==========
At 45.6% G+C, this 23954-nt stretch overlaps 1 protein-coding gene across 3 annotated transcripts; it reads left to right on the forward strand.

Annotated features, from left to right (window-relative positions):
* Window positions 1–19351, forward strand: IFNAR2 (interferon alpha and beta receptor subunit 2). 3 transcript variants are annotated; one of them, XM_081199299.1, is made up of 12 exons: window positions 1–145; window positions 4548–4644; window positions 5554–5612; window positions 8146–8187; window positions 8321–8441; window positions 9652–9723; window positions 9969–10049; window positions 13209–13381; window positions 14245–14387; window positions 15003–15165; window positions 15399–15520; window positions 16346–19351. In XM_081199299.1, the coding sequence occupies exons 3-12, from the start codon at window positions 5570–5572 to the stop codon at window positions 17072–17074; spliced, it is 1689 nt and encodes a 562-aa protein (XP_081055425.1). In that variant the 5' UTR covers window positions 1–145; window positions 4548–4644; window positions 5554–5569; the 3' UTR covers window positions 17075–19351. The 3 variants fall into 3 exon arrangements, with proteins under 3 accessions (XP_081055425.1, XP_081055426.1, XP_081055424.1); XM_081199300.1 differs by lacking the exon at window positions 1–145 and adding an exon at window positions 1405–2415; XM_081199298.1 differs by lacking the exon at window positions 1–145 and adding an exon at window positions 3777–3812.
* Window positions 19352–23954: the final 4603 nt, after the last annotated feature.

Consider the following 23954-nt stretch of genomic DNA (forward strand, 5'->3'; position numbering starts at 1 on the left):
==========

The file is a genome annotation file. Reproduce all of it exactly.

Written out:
At 45.6% G+C, this 23954-nt stretch overlaps 1 protein-coding gene across 3 annotated transcripts; it reads left to right on the forward strand.

Annotated features, from left to right (window-relative positions):
* Window positions 1–19351, forward strand: IFNAR2 (interferon alpha and beta receptor subunit 2). 3 transcript variants are annotated; one of them, XM_081199299.1, is made up of 12 exons: window positions 1–145; window positions 4548–4644; window positions 5554–5612; window positions 8146–8187; window positions 8321–8441; window positions 9652–9723; window positions 9969–10049; window positions 13209–13381; window positions 14245–14387; window positions 15003–15165; window positions 15399–15520; window positions 16346–19351. In XM_081199299.1, the coding sequence occupies exons 3-12, from the start codon at window positions 5570–5572 to the stop codon at window positions 17072–17074; spliced, it is 1689 nt and encodes a 562-aa protein (XP_081055425.1). In that variant the 5' UTR covers window positions 1–145; window positions 4548–4644; window positions 5554–5569; the 3' UTR covers window positions 17075–19351. The 3 variants fall into 3 exon arrangements, with proteins under 3 accessions (XP_081055425.1, XP_081055426.1, XP_081055424.1); XM_081199300.1 differs by lacking the exon at window positions 1–145 and adding an exon at window positions 1405–2415; XM_081199298.1 differs by lacking the exon at window positions 1–145 and adding an exon at window positions 3777–3812.
* Window positions 19352–23954: the final 4603 nt, after the last annotated feature.

Consider the following 23954-nt stretch of genomic DNA (forward strand, 5'->3'; position numbering starts at 1 on the left):